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Saudi Arabia

Food, Dining, & Drinks

WARNING: Terrorist threats linger in Saudi Arabia, please read this travel warning before going!

Historic Diet

Saudi Food - Dates
Dates

Much of the land Saudi Arabia occupies is desert so the number of foods locally available is somewhat limited. In much of eastern and southern Saudi Arabia the historic diet consisted of little more than dates, camel milk, and occasionally camel meat. However in other areas the historic diet is much more varied.

In many parts of Saudi Arabia numerous foods were easily grown, including wheat, rice, beans, and dates. Animals were also present, including camel, sheep, goat, and chicken. Along the coasts were a wide variety of sea animals, including grouper, mackerel, nagroor, shrimp, crab, and lobster among others. Due to this diversity in region and in wildlife, the historic diet in Saudi Arabia varies, but is based on the local foods and animals available.

Culinary Influences

Saudi Food - Arabian chicken and rice
Arabian chicken & rice

For most of history there were few alterations to the diet of Saudi Arabia, as the people lived off the land and many of the people, especially in the desert, were nearly isolated so no outside influences could penetrate the desert borders. Later in history, as traders arrived on the coasts and people entered the region by land, the diet was substantially changed.

With the rise of Islam came the rise of power in Damascus (modern day Syria) and soon their spread of influence brought new foods to Saudi Arabia and elsewhere. This food, called Levantine (also known as Lebanese) cuisine arrived and vastly altered the local diet. This influx brought hummus, tabbouleh, and spices that are now common in Saudi Arabia and throughout much of the Middle East.

The region later changed its food due to outside influences from the seas as well, particularly as the Europeans sought to control trade in the Persian Gulf. The Persians, Indians, and even the Europeans arrived with new ingredients and ideas that changed the cuisine. This led to the greater prevalence of certain foods, the introduction of others, and new spices that arrived.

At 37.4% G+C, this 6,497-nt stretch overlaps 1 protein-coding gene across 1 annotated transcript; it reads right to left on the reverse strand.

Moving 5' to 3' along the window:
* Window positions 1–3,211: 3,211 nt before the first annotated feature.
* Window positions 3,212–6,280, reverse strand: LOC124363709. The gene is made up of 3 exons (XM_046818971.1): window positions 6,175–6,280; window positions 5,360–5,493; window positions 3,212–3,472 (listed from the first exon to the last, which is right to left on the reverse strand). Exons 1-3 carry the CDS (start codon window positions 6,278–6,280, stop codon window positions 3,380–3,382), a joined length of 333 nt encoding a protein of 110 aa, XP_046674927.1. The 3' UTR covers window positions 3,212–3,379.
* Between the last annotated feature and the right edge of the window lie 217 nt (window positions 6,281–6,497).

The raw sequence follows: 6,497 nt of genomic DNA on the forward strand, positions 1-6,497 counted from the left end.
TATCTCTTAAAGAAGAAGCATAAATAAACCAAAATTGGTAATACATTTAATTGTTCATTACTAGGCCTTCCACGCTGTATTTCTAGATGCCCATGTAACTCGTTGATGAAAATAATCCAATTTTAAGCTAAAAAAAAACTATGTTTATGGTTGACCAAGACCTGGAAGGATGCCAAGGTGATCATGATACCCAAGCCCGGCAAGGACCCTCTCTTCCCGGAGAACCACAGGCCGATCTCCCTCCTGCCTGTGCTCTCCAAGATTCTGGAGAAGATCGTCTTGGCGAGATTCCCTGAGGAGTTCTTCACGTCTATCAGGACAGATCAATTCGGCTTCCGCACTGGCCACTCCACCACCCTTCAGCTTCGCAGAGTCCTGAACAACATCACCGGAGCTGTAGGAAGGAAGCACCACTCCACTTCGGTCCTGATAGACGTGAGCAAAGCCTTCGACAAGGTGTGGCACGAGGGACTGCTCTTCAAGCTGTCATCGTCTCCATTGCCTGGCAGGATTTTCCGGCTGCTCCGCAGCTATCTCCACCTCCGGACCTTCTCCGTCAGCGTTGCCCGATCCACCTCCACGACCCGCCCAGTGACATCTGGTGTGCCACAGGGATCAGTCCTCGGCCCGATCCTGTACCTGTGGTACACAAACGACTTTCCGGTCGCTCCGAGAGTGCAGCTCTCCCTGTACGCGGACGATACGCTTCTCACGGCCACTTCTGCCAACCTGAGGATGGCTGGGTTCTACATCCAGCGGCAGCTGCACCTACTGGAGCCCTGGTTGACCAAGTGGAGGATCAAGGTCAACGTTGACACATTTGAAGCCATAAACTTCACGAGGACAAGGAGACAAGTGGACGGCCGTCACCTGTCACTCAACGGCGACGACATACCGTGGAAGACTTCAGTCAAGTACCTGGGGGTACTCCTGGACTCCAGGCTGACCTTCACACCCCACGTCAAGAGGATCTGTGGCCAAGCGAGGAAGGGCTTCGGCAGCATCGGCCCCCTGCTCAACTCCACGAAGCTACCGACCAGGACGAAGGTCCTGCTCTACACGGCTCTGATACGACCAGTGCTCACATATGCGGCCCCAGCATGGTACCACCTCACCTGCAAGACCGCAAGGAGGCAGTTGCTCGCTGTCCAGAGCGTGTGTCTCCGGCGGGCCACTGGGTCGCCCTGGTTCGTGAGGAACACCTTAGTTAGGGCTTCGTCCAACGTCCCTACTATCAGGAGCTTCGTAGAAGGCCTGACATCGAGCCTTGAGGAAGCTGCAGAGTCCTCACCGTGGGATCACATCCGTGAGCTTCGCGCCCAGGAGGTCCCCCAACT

Although Saudi Arabia is somewhat isolated in numerous ways, food has not been one of those ways as foreign foods have arrived to Saudi Arabia in great numbers and today America food is easy to find in every large city. Despite this outside influence, most traditional dishes remain the same, but ethnic foods are now more common and available, especially American food as well-known American chain restaurants are easy to find.

Staple Foods

Bread: there are numerous varieties of bread in the country including a flat bread called fatir, a spiced bread called hawayij, and arikah
Hummus: a dip consisting of mashed chickpeas (garbanzo beans), tahini, garlic, and lemon
Rice: numerous types of rice exist and it tends to be either a side or a base for many dishes
Tabbouleh: a "salad" generally made of parsley, bulgur, tomatoes, garlic, and lemon

Regional Variations, Specialties, & Unique Dishes

Kapsa: the national dish is chicken and rice with vegetables
Kebab: numerous styles exist, but usually with a base of roasted lamb or chicken and vegetables in pita bread

Dining Etiquette

When eating in the home of Islam, Saudi Arabia, there are a couple etiquette rules related to Islam you must know and follow. First, dress very conservatively, which means your entire legs and arms should be covered; for women all skin should be covered with the exception of your eyes (although legally you can show your face, few women do so). Second, it is generally not accepted to eat with a person of the opposite sex unless it is your child, sibling, or spouse. Due to this, many restaurants are divided into a "Men Only" section and a "family section." This makes traveling with anyone of the opposite sex other than immediate family difficult, if not impossible in Saudi Arabia. If you are with someone of the opposite sex who is not in your family (a co-worker for example), don't eat together.